Kilbride is first Illinois Supreme Court justice to lose retention vote

Kilbride is first Illinois Supreme Court justice to lose retention vote

After receiving $550,000 from Madigan’s Democratic Party of Illinois campaign committee, Illinois Supreme Court Justice Thomas Kilbride lost his bid to continue on the court. He is the first justice voters failed to retain.

In a historic defeat, Illinois Supreme Court Justice Thomas Kilbride appears to have failed to pass the 60% threshold needed to stay on the bench.

The loss could tip the Democrats’ 4-3 majority on the court over to a Republican majority. Candidates will compete to fill the seat in 2022 partisan elections. In the interim, the Illinois Supreme Court will appoint another justice as a temporary replacement once Kilbride’s term is up in December.

If the result stands, that would make Kilbride the first sitting Illinois Supreme Court Justice to lose a retention bid since the practice was first adopted in 1964, according to the Daily Herald. Kilbride received only 56.4% of the vote to continue as the justice elected from the Third Judicial District, according to unofficial totals.

The loss comes after a multimillion-dollar campaign battle between pro- and anti-Kilbride committees, including $550,000 from Illinois House Speaker Mike Madigan’s Democratic Party of Illinois campaign committee. All told, Kilbride’s campaign collected over $5.5 million for this election.

Kilbride’s opponents labeled him “Madigan’s favorite judge” in an effort to tie him to the speaker, who is facing a federal corruption probe and discipline from his House peers. Kilbride’s opponents, Citizens for Judicial Fairness, took in nearly $6.2 million.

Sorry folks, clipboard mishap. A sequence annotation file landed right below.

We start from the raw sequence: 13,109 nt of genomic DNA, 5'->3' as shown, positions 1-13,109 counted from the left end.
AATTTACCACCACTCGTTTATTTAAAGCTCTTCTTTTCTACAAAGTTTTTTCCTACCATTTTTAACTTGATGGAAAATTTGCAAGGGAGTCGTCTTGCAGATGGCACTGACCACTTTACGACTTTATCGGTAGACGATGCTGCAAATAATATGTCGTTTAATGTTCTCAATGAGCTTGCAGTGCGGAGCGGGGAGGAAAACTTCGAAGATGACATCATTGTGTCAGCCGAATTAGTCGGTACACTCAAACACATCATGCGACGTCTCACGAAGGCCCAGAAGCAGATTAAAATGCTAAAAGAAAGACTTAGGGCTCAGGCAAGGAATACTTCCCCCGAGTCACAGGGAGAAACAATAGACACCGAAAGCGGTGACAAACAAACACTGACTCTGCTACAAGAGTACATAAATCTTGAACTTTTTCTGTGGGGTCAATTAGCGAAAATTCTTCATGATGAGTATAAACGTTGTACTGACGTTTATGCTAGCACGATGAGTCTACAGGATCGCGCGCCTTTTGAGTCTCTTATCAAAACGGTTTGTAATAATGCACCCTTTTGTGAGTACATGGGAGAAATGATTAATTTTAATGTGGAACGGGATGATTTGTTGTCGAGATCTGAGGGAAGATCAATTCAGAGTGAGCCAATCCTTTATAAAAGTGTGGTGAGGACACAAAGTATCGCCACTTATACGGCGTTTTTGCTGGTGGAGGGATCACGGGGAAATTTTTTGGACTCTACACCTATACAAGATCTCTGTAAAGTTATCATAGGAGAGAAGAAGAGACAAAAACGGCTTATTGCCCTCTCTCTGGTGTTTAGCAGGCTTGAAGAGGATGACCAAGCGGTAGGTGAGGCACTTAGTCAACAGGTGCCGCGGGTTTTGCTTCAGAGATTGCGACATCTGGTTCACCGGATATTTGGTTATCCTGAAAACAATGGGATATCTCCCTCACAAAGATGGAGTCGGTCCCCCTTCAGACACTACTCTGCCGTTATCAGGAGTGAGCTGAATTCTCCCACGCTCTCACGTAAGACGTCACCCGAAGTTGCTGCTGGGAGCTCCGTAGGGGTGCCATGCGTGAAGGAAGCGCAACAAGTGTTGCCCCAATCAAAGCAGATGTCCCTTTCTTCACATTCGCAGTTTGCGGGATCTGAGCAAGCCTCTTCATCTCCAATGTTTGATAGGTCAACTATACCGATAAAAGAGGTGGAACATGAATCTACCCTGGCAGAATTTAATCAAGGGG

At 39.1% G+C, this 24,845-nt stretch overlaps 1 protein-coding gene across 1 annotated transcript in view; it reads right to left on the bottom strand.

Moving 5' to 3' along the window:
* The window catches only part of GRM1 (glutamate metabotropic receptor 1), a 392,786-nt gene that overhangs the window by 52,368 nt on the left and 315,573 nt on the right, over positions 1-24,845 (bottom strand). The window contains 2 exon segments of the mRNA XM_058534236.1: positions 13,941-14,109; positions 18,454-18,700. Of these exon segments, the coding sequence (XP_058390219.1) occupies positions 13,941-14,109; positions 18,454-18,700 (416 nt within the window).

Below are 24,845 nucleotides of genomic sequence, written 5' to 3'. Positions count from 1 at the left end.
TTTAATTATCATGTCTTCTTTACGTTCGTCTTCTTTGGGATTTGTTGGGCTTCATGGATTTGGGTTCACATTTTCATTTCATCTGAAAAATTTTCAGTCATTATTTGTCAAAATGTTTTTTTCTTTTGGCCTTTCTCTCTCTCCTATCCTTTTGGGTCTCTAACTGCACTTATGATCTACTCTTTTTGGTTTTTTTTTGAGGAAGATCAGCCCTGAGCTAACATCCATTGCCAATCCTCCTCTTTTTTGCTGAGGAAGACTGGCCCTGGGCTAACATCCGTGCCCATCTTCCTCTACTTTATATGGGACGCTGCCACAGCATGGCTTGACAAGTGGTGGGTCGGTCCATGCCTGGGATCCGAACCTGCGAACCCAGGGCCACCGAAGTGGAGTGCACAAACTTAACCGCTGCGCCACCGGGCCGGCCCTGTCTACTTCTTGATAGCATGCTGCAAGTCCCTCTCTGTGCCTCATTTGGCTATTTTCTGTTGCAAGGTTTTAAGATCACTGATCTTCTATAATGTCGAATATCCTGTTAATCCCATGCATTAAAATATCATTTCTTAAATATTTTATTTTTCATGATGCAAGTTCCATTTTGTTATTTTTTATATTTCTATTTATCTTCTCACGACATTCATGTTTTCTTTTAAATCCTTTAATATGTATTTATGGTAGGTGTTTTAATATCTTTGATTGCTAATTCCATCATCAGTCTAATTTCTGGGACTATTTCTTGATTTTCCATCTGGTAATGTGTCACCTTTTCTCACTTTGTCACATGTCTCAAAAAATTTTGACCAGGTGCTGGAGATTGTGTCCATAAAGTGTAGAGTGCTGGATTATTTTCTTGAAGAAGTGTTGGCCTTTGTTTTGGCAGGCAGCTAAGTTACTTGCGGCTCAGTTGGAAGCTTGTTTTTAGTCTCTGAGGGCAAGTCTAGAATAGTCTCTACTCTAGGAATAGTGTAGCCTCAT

Kilbride had vowed not to accept funds from any of Madigan’s campaign committees, likely in an attempt to distance himself from the speaker. However, he did not return the Madigan contribution.

Kilbride was the only Supreme Court justice to receive funds from Madigan since 2005, and he received over $2.7 million from the speaker’s Democratic Party of Illinois campaign committee since he was first elected in 2000.

Kilbride had ruled on multiple cases that would be of interest to Madigan over the years.

Kilbride penned the majority opinion in Hooker v. Illinois State Board of Elections, which removed a 2016 referendum from the ballot that would have taken legislative redistricting out of Madigan’s hands and entrusted it to an independent redistricting commission. He has also consistently sided against pension reform, even ruling in favor of allowing the abuse of loopholes in the pension system.

With the recent spate of scandals under the Capitol dome and the failure to return the $550,000 in campaign contributions from the speaker, it stands to reason Kilbride’s association with Madigan hurt him with voters in the Third Judicial District.

Want more? Get stories like this delivered straight to your inbox.

Thank you, we'll keep you informed!